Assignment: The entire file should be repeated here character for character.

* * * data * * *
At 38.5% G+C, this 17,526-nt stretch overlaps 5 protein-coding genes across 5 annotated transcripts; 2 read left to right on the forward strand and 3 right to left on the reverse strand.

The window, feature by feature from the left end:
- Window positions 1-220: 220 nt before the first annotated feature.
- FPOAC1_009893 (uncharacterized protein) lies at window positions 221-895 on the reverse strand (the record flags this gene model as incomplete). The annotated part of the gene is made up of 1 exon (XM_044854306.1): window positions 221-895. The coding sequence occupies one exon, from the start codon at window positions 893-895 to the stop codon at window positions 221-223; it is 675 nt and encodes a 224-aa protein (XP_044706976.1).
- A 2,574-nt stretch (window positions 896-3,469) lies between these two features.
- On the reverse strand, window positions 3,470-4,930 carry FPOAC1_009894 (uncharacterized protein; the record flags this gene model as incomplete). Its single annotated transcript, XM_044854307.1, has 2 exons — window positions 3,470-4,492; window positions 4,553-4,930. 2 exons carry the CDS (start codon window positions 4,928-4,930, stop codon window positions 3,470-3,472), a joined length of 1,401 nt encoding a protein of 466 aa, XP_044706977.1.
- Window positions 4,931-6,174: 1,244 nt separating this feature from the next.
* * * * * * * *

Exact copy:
At 38.5% G+C, this 17,526-nt stretch overlaps 5 protein-coding genes across 5 annotated transcripts; 2 read left to right on the forward strand and 3 right to left on the reverse strand.

The window, feature by feature from the left end:
- Window positions 1-220: 220 nt before the first annotated feature.
- FPOAC1_009893 (uncharacterized protein) lies at window positions 221-895 on the reverse strand (the record flags this gene model as incomplete). The annotated part of the gene is made up of 1 exon (XM_044854306.1): window positions 221-895. The coding sequence occupies one exon, from the start codon at window positions 893-895 to the stop codon at window positions 221-223; it is 675 nt and encodes a 224-aa protein (XP_044706976.1).
- A 2,574-nt stretch (window positions 896-3,469) lies between these two features.
- On the reverse strand, window positions 3,470-4,930 carry FPOAC1_009894 (uncharacterized protein; the record flags this gene model as incomplete). Its single annotated transcript, XM_044854307.1, has 2 exons — window positions 3,470-4,492; window positions 4,553-4,930. 2 exons carry the CDS (start codon window positions 4,928-4,930, stop codon window positions 3,470-3,472), a joined length of 1,401 nt encoding a protein of 466 aa, XP_044706977.1.
- Window positions 4,931-6,174: 1,244 nt separating this feature from the next.